Publish the data and code or it didn’t happen *
We have created the textbook as a complete package of text, code and data. While the textbook is available for money, code and data are free!
You can start exploration of the ecosystem around Gabors Data Analysis:
- Start from the Case studies summary page
- Check out the datasets summary page.
- Go directly to Code hosted on Github
- Go directly to Data hosted on OSF
Below, we describe how to set up your system, get access to data and code, and replicate graphs and tables in the book.
Let us start with a simple way to store data and code on your computer. To ensure smooth sailing, you will need to create to folders on your computer, anywhere you like.
For the code:
For the data:
This setup is assumed for all the codes in R, Python and Stata.
All the code that reproduces all the tables and graphs in the textbook is available freely to use.
- Each case study has a separate folder.
- Within case study folders, codes in different languages are simply stored together.
- Some intermediary files (csv, rds) may be saved there, too.
- Output folders are created when you run the code
All codes in R, Python, and Stata should work well. We regularly make edits and updates to improve.
Check the Github repo for latest release
Option A: Download in one [advised]
The whole codebase for the textbook may be simply downloaded, currently we have the pre-release version, codename:
v0.8.1-pre-release "Sweet and Full of Grace".
- Download it in a zipped file
- Unzip and rename
Option B: Fork and clone from Github [advanced]
Visit the Github page github.com/gabors-data-analysis/da_case_studies where the live version of the code is available.
- Sign up to Github
- Visit the Github page github.com/gabors-data-analysis/da_case_studies
- Fork the da_case_studies repository
- Clone to a local drive, name it
Data is shared via a OSF project repository.
Option A: download dataset folders [advised]
- Create a
da_data_repofolder on your local computer.
- Visit the OSF project repository. You will see a list of datasets. You will need to download each dataset folder one by one.
- For each dataset, click on the
OSF Storage(United States)or
OSF Storage(Germany - Frankfurt)icon and download as zip.
- Extract from the zip, making sure that the folder name is exactly the same as in the OSF repository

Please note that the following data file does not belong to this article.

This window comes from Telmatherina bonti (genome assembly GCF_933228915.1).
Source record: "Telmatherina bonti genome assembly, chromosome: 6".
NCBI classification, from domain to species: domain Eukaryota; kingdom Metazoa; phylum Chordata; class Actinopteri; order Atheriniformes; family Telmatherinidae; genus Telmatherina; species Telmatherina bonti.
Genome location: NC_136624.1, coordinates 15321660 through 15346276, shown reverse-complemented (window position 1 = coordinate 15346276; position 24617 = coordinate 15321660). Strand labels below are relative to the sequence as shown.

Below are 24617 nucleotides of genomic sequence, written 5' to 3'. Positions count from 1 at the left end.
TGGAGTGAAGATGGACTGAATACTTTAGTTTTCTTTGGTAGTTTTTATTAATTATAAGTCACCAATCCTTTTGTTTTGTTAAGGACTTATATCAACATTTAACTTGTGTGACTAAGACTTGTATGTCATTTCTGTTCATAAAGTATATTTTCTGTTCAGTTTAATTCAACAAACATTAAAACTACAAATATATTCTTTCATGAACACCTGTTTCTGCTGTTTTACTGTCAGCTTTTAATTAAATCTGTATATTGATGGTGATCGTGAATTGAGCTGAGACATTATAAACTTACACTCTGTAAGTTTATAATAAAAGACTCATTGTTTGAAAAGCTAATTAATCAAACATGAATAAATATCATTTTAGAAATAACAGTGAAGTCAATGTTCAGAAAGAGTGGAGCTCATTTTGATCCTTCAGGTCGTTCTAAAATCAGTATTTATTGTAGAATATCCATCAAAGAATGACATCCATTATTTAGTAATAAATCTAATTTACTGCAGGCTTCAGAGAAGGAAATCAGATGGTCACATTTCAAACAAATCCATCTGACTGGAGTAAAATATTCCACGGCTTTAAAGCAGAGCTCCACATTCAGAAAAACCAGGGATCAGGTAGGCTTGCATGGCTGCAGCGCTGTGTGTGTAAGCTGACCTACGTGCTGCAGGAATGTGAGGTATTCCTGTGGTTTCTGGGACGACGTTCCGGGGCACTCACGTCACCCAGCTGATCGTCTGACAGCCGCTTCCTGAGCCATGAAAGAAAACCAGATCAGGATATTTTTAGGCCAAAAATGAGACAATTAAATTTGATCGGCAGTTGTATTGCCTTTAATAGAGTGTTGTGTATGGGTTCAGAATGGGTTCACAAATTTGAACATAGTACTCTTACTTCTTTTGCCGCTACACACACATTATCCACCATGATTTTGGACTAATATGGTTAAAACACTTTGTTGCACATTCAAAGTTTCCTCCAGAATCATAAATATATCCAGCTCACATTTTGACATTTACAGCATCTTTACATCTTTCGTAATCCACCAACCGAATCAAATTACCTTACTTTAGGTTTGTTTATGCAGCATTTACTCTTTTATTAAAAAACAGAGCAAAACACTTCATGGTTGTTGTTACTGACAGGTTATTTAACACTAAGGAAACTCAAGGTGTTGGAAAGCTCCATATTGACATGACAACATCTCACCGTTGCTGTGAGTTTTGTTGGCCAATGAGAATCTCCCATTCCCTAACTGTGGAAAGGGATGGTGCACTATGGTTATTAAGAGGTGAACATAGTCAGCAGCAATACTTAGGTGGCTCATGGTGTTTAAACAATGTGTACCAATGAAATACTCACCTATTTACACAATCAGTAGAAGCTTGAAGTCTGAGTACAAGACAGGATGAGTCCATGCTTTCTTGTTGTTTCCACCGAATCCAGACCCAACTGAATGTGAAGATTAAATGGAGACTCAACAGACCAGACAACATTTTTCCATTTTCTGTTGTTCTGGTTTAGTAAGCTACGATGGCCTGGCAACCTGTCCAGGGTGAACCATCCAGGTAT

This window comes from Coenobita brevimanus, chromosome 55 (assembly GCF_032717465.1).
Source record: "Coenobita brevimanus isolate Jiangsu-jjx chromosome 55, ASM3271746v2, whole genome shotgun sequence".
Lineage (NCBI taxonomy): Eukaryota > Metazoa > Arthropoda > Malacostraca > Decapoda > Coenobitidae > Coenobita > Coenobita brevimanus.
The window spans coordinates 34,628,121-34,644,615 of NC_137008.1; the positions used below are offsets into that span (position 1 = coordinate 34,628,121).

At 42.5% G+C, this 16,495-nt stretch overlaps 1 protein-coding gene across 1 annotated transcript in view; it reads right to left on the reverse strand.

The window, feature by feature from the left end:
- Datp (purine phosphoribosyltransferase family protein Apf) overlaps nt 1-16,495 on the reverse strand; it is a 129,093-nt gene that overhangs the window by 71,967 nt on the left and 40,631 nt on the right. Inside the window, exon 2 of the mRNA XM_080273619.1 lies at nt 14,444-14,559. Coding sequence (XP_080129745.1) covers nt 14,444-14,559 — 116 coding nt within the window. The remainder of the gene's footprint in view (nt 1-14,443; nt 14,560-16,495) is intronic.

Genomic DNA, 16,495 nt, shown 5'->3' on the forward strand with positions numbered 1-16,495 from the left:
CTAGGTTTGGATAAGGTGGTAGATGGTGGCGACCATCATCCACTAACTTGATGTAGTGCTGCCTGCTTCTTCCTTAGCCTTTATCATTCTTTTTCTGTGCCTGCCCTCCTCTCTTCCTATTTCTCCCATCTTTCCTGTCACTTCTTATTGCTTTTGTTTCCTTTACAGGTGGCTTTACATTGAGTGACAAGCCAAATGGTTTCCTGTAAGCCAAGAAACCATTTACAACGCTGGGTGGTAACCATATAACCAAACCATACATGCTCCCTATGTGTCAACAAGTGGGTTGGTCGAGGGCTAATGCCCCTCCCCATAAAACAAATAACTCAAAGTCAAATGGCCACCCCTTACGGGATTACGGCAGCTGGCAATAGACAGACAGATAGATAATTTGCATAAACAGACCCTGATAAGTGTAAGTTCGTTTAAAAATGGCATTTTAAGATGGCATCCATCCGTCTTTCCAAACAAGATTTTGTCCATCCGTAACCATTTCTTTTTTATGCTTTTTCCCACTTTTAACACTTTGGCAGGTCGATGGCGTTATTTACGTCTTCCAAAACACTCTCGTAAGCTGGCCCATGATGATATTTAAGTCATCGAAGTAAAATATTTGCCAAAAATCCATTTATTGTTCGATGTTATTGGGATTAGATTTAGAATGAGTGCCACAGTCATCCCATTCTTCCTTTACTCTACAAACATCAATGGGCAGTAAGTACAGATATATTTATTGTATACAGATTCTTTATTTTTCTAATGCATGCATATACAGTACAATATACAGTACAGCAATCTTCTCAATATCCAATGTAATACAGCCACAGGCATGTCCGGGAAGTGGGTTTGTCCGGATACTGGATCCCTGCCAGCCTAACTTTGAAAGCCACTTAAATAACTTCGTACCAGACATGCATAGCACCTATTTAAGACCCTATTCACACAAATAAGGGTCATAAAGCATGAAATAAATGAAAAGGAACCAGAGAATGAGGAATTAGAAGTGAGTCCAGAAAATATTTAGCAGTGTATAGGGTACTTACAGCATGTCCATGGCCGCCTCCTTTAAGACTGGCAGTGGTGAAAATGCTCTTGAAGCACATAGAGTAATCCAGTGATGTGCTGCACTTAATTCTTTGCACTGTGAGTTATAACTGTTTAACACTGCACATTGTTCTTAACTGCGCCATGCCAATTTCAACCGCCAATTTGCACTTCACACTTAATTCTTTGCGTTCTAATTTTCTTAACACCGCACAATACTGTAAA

- Repeat for all the datasets you need.
- Add the dataset folders to a
da_data_repofolder to ensure all codes work smoothly.
Option B: Download the whole textbook material
You can download a single ZIP file that contains all datasets, with clean datasets only. This is for size considerations (the raw data are 20GB or so).
To get it just visit the da_data_repo site of our OSF repo, download, unzip and enjoy.
Option C: Directly open from script
At the same time, each dataset is a component and files may be directly opened from code. For example, with the
import delimited "https://osf.io/p6tyr/download"
Really, really simple.
Setting up to run code
You will need install libraries and make some minor edits in some code bits. Tasks vary depending on the coding language. This textbook is coding language neutral. Our code is written in all three most widely used tools for data analysis. See our brief summary, so pick one and follow instructions!
Differences in output
The graphs and results in the textbook come from R. However, most results and graphs should be the same when running from Stata or Python.
There could some differences across output from different languages.
- Graphs may vary as some settings vary. We made a great effort to reduce this as much as possible - sometimes adding more paramateres to graph making bits than we would normally do.
- Whenever there is any randomization in the background, results will indeed differ (example is cross-validation)
- Some minor differences are caused by variation in some defaults in some formula, such as degree of freedom (example is BIC)